It’s miracle money because the government has been creating money from thin air at a time the economy is declining. I will come back to that later.
The Econet scenario is found across all mobile networks. This is because when the cash shortage started, smart dealers quickly realized that the most enduring cash source was the airtime business.
As such, they would transfer an RTGS balance to a mobile operator, get airtime, sell it at cost on the street for cash, flog that cash on the parallel market, make massive returns and repeat the cycle.
This is how some airtime vendors are able to sell airtime at less than it’s face value. Clever, isn’t it?
It’s an arbitrage opportunity created by clueless policy makers and fortune seekers jump on it.
Mobile operators have found themselves with massive liquid bank balances. Since they can’t pay foreign suppliers with it, what better way to use it than reward their local shareholders!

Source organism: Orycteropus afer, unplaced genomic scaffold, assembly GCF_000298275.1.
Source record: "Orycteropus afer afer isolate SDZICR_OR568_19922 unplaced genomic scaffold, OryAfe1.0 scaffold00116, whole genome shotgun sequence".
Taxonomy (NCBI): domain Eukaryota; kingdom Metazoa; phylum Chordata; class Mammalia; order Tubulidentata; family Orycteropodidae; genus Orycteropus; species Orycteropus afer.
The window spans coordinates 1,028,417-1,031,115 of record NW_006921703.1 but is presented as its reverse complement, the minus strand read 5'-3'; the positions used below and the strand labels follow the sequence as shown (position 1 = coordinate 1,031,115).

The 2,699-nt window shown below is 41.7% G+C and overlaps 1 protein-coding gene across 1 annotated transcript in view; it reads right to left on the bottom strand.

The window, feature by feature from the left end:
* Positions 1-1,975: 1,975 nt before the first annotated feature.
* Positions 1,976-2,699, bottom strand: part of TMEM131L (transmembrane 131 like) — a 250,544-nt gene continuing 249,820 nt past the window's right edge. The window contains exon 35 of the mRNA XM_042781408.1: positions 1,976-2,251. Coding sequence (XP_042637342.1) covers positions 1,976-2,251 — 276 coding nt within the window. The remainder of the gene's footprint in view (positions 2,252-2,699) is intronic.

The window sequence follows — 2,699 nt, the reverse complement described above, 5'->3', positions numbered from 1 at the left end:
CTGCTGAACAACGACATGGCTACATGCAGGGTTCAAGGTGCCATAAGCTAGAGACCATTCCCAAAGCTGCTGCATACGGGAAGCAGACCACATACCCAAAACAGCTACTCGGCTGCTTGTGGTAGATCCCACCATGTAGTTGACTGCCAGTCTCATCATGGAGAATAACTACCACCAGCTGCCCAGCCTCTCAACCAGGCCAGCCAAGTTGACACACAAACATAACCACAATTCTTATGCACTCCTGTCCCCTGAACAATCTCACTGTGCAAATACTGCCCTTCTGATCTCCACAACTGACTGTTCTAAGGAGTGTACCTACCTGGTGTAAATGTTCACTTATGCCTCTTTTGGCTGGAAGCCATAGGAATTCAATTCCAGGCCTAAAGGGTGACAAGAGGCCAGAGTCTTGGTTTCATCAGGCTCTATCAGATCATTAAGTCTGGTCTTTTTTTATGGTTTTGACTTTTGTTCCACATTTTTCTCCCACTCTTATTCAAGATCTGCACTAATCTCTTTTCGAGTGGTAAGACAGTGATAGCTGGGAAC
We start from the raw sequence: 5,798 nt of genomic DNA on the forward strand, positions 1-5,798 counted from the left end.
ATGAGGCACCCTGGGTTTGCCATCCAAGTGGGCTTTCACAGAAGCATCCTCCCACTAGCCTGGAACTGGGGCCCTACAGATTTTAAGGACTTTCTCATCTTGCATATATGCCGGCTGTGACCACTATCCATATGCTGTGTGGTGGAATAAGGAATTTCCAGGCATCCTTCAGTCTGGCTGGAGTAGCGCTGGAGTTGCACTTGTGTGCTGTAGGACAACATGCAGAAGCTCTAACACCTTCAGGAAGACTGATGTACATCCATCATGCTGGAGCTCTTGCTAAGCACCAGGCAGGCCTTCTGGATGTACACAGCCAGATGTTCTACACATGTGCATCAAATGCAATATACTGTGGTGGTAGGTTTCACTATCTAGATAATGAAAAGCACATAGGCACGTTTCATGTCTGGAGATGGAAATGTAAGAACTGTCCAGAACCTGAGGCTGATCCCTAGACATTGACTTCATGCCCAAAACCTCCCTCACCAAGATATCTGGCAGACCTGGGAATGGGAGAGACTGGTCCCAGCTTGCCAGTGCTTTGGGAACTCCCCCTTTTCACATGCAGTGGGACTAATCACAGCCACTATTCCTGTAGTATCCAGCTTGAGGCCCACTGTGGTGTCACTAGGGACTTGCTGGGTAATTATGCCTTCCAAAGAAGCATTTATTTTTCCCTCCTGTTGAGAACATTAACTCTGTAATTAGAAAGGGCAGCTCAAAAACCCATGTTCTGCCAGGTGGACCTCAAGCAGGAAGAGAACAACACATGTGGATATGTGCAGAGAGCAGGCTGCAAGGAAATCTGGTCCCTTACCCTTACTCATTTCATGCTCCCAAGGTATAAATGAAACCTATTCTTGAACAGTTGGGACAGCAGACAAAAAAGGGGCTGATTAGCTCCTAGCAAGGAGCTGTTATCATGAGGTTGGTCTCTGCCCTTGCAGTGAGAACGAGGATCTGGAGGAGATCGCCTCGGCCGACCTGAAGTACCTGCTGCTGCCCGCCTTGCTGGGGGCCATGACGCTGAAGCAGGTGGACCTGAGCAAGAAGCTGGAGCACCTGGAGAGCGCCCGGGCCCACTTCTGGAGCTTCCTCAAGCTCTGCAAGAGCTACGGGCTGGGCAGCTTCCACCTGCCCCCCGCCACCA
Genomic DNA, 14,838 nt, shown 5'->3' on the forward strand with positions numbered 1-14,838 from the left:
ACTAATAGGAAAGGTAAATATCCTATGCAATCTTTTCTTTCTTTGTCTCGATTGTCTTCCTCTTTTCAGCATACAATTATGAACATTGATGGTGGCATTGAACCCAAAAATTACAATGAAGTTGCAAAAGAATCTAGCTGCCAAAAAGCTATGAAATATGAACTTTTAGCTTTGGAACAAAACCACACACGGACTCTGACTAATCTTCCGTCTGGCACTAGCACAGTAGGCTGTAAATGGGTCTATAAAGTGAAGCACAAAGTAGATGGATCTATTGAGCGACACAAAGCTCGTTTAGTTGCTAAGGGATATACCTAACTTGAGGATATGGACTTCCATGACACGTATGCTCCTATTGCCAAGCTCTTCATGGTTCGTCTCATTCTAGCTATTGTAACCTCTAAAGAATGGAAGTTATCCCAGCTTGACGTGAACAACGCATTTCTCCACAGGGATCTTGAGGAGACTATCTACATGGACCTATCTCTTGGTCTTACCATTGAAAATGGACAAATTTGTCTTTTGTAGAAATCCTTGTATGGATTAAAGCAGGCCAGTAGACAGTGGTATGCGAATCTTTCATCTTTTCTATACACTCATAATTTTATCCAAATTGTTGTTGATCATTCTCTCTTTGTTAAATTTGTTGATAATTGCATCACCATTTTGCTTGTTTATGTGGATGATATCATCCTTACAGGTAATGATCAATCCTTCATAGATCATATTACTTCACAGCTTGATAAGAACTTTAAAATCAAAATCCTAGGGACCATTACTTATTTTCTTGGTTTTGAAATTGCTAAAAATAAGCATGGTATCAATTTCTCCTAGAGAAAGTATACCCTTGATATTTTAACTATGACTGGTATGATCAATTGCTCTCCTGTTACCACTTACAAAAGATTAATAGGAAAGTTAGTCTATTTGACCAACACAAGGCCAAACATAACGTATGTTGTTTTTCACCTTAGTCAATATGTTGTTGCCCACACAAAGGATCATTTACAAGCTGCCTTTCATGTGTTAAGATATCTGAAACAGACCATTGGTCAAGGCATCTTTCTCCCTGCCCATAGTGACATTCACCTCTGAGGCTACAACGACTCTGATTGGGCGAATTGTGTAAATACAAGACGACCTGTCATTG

Recently, a friend reminded me of how we used to apply the Old Mutual Implied Rate during the hyperinflation era.
It is basically based on purchasing power parity – the same way the Big Mac Index published by The Economist does.
If you don’t know, here is how it works.
Old Mutual is listed on the ZSE, Johannesburg Stock Exchange and London Stock Exchange (LSE).
The shares are fungible and should theoretically have the same price.
As of now, the price of Old Mutual shares on the LSE is £1.96 (or $2.64) per share. That would be the theoretical price of the same shares in Zimbabwe. However, the current price for Old Mutual shares on the ZSE is $7.72.
So instead of trading for around $2.64, the fungible shares are available in Zimbabwe at 292% more. In other words, you pay almost three times more for Old Mutual Shares in Zimbabwe than you would in the UK.
What does that tell you? It simply means the currency we use in Zimbabwe, whatever we call it is no longer the US dollar (USD). That local unit has depreciated three times against the real USD.
This helps to explain why the revenues for Econet in my example about have gone up threefold.
To explain this using two sides of the same coin, the heads is inflation and the tails is currency depreciation.
The above examples simply show that what we call a dollar in Zimbabwe are not equivalent to the real USD.
Continued next page